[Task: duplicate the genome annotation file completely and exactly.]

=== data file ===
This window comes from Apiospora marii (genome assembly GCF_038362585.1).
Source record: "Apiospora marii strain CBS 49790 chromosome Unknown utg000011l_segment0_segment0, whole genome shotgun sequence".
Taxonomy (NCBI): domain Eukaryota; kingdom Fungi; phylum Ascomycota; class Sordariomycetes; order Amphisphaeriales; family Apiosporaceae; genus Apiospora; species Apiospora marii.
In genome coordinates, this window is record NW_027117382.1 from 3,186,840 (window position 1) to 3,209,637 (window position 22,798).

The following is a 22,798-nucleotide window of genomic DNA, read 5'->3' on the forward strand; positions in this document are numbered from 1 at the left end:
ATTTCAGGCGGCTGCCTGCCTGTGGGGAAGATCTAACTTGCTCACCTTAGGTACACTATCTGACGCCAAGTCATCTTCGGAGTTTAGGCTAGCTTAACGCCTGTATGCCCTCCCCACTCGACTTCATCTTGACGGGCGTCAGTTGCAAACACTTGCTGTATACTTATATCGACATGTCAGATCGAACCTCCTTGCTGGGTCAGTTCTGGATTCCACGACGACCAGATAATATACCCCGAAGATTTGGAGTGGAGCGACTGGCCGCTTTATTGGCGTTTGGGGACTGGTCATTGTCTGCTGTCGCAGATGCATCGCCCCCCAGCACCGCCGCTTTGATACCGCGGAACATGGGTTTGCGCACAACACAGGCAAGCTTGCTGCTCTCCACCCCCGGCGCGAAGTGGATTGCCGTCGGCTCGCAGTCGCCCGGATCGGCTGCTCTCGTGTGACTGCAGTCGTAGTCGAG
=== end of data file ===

This window comes from Apiospora marii (genome assembly GCF_038362585.1).
Source record: "Apiospora marii strain CBS 49790 chromosome Unknown utg000011l_segment0_segment0, whole genome shotgun sequence".
Taxonomy (NCBI): domain Eukaryota; kingdom Fungi; phylum Ascomycota; class Sordariomycetes; order Amphisphaeriales; family Apiosporaceae; genus Apiospora; species Apiospora marii.
In genome coordinates, this window is record NW_027117382.1 from 3,186,840 (window position 1) to 3,209,637 (window position 22,798).

The following is a 22,798-nucleotide window of genomic DNA, read 5'->3' on the forward strand; positions in this document are numbered from 1 at the left end:
ATTTCAGGCGGCTGCCTGCCTGTGGGGAAGATCTAACTTGCTCACCTTAGGTACACTATCTGACGCCAAGTCATCTTCGGAGTTTAGGCTAGCTTAACGCCTGTATGCCCTCCCCACTCGACTTCATCTTGACGGGCGTCAGTTGCAAACACTTGCTGTATACTTATATCGACATGTCAGATCGAACCTCCTTGCTGGGTCAGTTCTGGATTCCACGACGACCAGATAATATACCCCGAAGATTTGGAGTGGAGCGACTGGCCGCTTTATTGGCGTTTGGGGACTGGTCATTGTCTGCTGTCGCAGATGCATCGCCCCCCAGCACCGCCGCTTTGATACCGCGGAACATGGGTTTGCGCACAACACAGGCAAGCTTGCTGCTCTCCACCCCCGGCGCGAAGTGGATTGCCGTCGGCTCGCAGTCGCCCGGATCGGCTGCTCTCGTGTGACTGCAGTCGTAGTCGAG